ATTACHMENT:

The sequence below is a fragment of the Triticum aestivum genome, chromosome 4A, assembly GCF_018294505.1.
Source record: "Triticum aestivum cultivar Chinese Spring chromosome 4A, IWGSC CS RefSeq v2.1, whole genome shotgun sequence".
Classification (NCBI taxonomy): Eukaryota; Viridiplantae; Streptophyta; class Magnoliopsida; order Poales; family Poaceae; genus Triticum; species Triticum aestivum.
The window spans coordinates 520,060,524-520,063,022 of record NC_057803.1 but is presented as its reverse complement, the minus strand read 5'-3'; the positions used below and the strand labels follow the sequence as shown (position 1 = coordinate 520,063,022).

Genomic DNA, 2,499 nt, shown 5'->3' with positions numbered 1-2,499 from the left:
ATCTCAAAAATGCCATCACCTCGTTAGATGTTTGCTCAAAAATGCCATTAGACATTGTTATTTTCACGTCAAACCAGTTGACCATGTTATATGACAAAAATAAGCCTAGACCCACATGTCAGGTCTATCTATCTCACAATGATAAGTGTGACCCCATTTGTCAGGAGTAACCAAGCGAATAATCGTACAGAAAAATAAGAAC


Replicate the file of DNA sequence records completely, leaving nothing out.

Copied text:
The sequence below is a fragment of the Triticum aestivum genome, chromosome 4A, assembly GCF_018294505.1.
Source record: "Triticum aestivum cultivar Chinese Spring chromosome 4A, IWGSC CS RefSeq v2.1, whole genome shotgun sequence".
Classification (NCBI taxonomy): Eukaryota; Viridiplantae; Streptophyta; class Magnoliopsida; order Poales; family Poaceae; genus Triticum; species Triticum aestivum.
The window spans coordinates 520,060,524-520,063,022 of record NC_057803.1 but is presented as its reverse complement, the minus strand read 5'-3'; the positions used below and the strand labels follow the sequence as shown (position 1 = coordinate 520,063,022).

Genomic DNA, 2,499 nt, shown 5'->3' with positions numbered 1-2,499 from the left:
ATCTCAAAAATGCCATCACCTCGTTAGATGTTTGCTCAAAAATGCCATTAGACATTGTTATTTTCACGTCAAACCAGTTGACCATGTTATATGACAAAAATAAGCCTAGACCCACATGTCAGGTCTATCTATCTCACAATGATAAGTGTGACCCCATTTGTCAGGAGTAACCAAGCGAATAATCGTACAGAAAAATAAGAAC